Reclaiming Conversation (the power of talk in a digital age) by Sherry Turkle

As part of my preparation to attend my recent 7 day intensive Hoffman Process, I was required to wean myself off digital technology. I’ve given up my Apple Watch, my wearable measurable devices and an unhealthy addiction to the BBC News app and various elements of social media. Having done without any tech for the […]
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Reclaiming Conversation (the power of talk in a digital age) by Sherry TurkleBook Review by Jonathan Bowman-Perks

The Hoffman course created a fabulous sense of psychological safety and allowed some amazing deep conversations to go on between comparative strangers, without the interruption of any form of technology, especially our mobile phones that steal our attention. I myself intend to spend much more time in one-to-one and group conversations and less time addicted to my phone or laptop.

What about you?

“Sherry Turkle is a singular voice in the discourse about technology. Turkle’s previous book, “Alone ­Together,” was a damning report on human relationships in the digital age. By observing people’s interactions with robots, and by interviewing them about their computers and phones, she charted the ways in which new technologies render older values obsolete.

Her new book, “Reclaiming Conversation,” extends her critique, with less ­emphasis on robots and more on the dissatisfaction with technology reported by her recent interview subjects. She takes their dissatisfaction as a hopeful sign, and her book is straightforwardly a call to arms: Our rapturous submission to digital technology has led to an atrophying of human capacities like empathy and self-­reflection, and the time has come to reassert ourselves, behave like adults and put technology in its place. As in “Alone Together,” Turkle’s argument derives its power from the breadth of her research and the acuity of her psychological insight. The people she interviews have adopted new technologies in pursuit of greater control, only to feel controlled by them. The likably idealized selves that they’ve created with social media leave their real selves all the more isolated. They communicate incessantly but are afraid of face-to-face conversations; they worry, often nostalgically, that they’re missing out on something fundamental.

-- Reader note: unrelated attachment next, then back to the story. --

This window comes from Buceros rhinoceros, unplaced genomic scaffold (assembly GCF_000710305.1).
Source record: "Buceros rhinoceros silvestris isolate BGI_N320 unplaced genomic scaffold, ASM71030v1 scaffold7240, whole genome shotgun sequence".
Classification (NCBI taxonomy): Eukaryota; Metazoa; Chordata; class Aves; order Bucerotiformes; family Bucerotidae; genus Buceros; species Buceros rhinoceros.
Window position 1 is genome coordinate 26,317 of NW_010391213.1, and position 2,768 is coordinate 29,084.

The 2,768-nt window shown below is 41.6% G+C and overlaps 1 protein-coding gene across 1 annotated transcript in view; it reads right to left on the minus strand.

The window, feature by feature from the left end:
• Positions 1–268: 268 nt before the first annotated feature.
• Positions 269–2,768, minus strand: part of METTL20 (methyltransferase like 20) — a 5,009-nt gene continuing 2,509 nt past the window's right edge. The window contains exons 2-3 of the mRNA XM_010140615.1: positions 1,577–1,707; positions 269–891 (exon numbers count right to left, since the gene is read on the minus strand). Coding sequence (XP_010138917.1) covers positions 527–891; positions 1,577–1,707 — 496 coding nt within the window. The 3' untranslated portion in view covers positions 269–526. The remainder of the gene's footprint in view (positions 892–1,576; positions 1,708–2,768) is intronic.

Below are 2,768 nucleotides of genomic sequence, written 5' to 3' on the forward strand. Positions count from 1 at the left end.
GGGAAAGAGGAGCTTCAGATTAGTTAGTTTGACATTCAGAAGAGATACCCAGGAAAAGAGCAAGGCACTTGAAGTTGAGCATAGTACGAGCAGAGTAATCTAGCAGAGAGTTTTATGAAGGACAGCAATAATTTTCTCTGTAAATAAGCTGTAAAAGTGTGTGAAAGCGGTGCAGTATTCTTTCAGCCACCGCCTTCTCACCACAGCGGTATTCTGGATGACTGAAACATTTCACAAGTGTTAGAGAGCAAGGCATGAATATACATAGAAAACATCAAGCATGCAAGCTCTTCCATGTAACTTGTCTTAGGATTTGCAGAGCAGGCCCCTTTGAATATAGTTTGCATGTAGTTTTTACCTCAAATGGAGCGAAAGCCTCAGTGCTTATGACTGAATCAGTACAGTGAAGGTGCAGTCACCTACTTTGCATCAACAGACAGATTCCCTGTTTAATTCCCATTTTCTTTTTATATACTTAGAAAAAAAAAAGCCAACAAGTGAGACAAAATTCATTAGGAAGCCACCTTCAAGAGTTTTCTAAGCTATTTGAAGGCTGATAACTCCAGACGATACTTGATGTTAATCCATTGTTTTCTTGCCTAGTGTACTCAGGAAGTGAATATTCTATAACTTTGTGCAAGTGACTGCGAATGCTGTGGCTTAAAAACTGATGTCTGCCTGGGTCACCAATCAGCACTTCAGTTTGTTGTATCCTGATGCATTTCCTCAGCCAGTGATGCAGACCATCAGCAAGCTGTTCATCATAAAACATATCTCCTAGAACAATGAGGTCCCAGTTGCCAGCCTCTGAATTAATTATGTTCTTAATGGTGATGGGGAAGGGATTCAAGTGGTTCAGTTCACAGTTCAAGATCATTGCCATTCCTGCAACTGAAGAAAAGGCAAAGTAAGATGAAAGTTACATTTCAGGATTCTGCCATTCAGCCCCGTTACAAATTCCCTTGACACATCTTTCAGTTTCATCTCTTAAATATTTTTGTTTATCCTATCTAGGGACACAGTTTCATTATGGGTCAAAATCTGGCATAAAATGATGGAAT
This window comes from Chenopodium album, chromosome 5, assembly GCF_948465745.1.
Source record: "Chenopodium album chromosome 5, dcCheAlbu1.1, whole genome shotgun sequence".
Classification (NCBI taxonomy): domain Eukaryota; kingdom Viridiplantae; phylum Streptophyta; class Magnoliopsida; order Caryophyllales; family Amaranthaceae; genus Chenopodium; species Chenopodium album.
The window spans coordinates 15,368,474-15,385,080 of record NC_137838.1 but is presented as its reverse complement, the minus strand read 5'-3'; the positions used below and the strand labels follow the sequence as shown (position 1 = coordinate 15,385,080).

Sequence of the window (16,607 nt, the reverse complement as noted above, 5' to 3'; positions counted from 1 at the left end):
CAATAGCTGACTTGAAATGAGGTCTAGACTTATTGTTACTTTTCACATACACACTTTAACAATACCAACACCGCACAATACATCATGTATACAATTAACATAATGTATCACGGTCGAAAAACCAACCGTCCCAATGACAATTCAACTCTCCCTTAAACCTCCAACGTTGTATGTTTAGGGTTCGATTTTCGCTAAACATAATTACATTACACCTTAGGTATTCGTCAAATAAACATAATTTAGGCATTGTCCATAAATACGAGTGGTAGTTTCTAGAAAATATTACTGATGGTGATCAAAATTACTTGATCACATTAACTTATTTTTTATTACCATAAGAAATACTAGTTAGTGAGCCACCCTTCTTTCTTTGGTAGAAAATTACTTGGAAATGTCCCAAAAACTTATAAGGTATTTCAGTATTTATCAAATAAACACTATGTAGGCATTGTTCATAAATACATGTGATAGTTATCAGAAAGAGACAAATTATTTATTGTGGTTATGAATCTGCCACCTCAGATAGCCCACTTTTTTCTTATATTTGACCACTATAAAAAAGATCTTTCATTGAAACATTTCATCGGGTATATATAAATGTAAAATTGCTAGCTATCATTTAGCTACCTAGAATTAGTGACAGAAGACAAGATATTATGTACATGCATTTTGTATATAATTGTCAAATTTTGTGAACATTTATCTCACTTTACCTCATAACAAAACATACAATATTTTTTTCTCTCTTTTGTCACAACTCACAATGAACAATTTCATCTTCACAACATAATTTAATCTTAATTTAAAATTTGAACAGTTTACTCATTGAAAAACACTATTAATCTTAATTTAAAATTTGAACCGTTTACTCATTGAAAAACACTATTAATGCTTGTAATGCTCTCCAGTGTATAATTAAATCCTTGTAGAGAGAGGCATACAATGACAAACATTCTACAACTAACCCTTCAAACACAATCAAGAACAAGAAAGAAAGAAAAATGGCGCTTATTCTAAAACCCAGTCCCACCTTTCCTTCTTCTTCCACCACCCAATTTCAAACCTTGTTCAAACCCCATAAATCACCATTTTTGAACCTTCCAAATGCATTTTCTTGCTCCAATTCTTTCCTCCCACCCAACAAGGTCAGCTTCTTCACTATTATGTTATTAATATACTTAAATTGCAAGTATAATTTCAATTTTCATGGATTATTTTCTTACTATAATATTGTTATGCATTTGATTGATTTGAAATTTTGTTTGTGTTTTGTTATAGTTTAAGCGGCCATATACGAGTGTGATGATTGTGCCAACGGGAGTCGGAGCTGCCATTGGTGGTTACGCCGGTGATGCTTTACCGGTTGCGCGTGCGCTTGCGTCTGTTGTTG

Conversation is Turkle’s organising principle because so much of what constitutes humanity is threatened when we replace it with electronic communication. (If we’re unable to be separated from our smartphones, Turkle says, we consume other people “in bits and pieces; it is as though we use them as spare parts to support our fragile selves.”) Through the conversational attention of parents, children acquire a sense of enduring connectedness and a habit of talking about their feelings, rather than simply acting on them.

A recent study shows a steep decline in empathy, as measured by standard psychological tests, among college students of the smartphone generation. “Reclaiming Conversation” is best appreciated as a sophisticated self-help book. It makes a compelling case that children develop better, students learn better and employees perform better when their mentors set good examples and carve out spaces for face-to-face interactions.”

– Jonathan Bowman-Perks

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